Uganda – the Pearl of Africa – is home to some of the most beautiful forests in Africa. Uganda was blessed with a near perfect climate , rains twice yearly. However due to population growth, the forests are being destroyed at alarming rates. Many areas that were densely forested have become denuded. One such area is the Diocese of Bunyoro Kitara in Uganda in near to the border with the Democratic Republic of Congo.
Bishop Nathan Kyamanywa, known as the “Bishop of the Trees” had the vision of reforesting his Diocese and set up a programme with the support of the Alliance for Religions and Conservation. The Mothers Union have taken up the dream of a green Diocese.
MU members were trained by foresters to plant the seeds, do the potting, and care for seedlings. They also learned entrepreneur skills. Once the beds have been prepared, the women are given seeds, either hard wood such as mahogany, or fast growers such as eucalyptus or pine.
Six parishes are involved in the project , which involves over 100 women. Once the seedlings have grown the trees are distributed to the community . Hard wood trees such a mahogany since they take 80 years to grow to maturity. Fast growers are distributed in the community. A small percentage of the sales cost goes to the women involved in the project.
Since the project started 18 months ago, they have managed to plant 35000 trees and another 35000 seedlings are being grown.
In the Diocese, when a child is baptized or confirmed the family must plant a tree as a symbol of their spiritual growth and care for God’s creation.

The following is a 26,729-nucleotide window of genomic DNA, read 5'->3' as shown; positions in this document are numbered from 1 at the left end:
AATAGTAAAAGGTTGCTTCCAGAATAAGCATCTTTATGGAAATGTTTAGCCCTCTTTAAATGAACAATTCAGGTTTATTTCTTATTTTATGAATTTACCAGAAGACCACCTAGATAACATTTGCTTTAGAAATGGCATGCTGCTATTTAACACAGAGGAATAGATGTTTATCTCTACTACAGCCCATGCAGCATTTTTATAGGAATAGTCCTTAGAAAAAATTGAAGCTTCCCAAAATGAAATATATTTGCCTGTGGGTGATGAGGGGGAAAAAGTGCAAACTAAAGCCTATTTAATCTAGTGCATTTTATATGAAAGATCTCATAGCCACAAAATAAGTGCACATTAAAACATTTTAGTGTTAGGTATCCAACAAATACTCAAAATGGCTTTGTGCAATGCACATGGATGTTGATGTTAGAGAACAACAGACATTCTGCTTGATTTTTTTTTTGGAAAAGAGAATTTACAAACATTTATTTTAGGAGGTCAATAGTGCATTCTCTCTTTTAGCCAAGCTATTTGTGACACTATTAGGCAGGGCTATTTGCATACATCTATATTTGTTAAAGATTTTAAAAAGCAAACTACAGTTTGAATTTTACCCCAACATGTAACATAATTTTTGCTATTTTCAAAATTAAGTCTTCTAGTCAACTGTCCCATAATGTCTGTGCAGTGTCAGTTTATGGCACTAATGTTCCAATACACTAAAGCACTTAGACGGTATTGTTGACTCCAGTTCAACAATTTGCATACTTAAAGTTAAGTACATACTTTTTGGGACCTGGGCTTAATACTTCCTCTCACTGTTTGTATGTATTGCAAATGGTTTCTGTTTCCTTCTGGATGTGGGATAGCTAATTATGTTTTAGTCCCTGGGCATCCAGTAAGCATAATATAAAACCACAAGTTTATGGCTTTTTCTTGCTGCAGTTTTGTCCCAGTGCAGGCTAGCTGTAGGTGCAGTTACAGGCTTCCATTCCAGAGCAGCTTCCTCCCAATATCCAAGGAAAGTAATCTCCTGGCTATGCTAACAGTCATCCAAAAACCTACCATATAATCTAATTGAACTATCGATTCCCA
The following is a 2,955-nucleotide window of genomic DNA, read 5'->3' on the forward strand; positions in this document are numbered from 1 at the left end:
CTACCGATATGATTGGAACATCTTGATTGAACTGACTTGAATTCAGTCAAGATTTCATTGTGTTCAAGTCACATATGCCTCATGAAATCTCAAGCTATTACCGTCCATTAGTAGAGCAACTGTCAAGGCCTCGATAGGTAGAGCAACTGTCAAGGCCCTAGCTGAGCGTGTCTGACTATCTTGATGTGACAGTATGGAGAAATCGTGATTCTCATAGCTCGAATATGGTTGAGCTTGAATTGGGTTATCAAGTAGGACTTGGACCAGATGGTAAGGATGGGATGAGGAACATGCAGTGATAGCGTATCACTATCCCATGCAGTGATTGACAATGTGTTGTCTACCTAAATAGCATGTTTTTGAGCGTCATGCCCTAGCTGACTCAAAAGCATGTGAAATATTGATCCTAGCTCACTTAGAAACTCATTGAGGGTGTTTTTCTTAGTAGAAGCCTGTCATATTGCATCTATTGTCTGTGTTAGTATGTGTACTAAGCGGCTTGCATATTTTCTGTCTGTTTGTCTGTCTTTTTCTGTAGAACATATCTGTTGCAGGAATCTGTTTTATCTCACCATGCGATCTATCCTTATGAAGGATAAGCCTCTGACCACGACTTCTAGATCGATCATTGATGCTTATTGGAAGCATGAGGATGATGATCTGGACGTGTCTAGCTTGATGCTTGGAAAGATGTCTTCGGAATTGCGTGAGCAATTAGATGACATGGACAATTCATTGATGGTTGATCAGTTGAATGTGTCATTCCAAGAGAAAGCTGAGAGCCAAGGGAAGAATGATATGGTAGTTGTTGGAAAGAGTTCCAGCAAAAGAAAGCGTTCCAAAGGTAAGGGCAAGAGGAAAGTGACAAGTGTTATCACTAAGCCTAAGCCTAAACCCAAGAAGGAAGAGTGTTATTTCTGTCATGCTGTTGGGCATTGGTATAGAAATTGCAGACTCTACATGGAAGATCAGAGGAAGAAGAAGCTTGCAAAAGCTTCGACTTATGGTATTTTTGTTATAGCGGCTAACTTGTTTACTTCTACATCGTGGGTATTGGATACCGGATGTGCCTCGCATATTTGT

“This project is very nice because our area was formally a forested area, but it has become deforested. I get so encouraged when I see people planting a forest again! It makes the Mother Union proud to know that their organization is making a difference” Rev Kavuya Joram
Rev Kavuya Joram is attending the international workshop on Faith- based farming and sustainable land mananagement in Mukono , Uganda.
2 thoughts on “Mother’s Union – Working to save Uganda’s forests”
I am surprised that no native trees are being planted. No creature in Uganda can live of these trees. Wildlife is being pushed out and biodiversity is just a word that lost its meaning. It is worrying to see this is being done to such a beautiful country.
what are the pine trees used for? Will they be logged to make money?
Who will benefit from this money?
Good point. I am not sure I know some churches grow pine so they can sell the wood for poles/planks